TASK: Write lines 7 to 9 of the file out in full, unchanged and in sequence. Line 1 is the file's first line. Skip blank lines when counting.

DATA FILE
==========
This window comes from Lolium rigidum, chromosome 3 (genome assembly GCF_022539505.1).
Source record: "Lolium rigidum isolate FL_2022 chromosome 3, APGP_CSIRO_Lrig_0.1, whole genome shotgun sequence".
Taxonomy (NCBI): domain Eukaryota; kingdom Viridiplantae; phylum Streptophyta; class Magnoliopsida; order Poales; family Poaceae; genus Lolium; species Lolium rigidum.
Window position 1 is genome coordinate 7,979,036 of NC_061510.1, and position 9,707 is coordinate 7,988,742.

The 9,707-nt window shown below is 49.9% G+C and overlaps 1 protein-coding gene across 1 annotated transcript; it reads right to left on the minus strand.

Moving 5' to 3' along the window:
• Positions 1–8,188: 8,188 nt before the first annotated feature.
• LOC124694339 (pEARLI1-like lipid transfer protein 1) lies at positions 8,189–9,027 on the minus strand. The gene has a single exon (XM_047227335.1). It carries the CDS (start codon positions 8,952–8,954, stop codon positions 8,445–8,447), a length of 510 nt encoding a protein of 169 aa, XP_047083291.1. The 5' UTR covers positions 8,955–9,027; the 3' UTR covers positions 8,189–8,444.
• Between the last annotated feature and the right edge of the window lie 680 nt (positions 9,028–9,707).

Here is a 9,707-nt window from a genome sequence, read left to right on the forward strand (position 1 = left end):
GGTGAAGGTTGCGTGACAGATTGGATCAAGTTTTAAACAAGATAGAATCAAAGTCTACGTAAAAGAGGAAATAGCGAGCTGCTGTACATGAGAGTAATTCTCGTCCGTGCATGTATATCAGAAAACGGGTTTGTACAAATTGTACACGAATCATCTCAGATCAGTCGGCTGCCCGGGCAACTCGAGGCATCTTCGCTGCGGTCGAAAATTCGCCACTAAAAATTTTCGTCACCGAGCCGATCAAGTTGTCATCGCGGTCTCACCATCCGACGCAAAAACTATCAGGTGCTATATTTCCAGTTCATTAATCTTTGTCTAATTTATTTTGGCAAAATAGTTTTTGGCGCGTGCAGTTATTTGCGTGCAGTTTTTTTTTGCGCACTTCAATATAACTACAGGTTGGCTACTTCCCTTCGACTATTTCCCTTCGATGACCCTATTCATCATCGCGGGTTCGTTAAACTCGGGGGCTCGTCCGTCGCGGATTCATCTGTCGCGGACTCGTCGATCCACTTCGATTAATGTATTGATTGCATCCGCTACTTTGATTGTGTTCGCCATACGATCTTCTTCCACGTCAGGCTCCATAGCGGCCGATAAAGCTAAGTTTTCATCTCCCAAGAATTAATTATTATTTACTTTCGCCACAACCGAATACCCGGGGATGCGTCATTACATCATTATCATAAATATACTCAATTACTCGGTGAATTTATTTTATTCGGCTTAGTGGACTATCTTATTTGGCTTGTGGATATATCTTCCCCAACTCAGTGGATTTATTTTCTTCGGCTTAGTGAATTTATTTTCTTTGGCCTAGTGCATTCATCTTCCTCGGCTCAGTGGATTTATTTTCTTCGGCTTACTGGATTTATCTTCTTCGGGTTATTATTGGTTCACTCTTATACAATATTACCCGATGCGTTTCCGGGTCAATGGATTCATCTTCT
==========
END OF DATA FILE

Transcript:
• Positions 1–8,188: 8,188 nt before the first annotated feature.
• LOC124694339 (pEARLI1-like lipid transfer protein 1) lies at positions 8,189–9,027 on the minus strand. The gene has a single exon (XM_047227335.1). It carries the CDS (start codon positions 8,952–8,954, stop codon positions 8,445–8,447), a length of 510 nt encoding a protein of 169 aa, XP_047083291.1. The 5' UTR covers positions 8,955–9,027; the 3' UTR covers positions 8,189–8,444.
• Between the last annotated feature and the right edge of the window lie 680 nt (positions 9,028–9,707).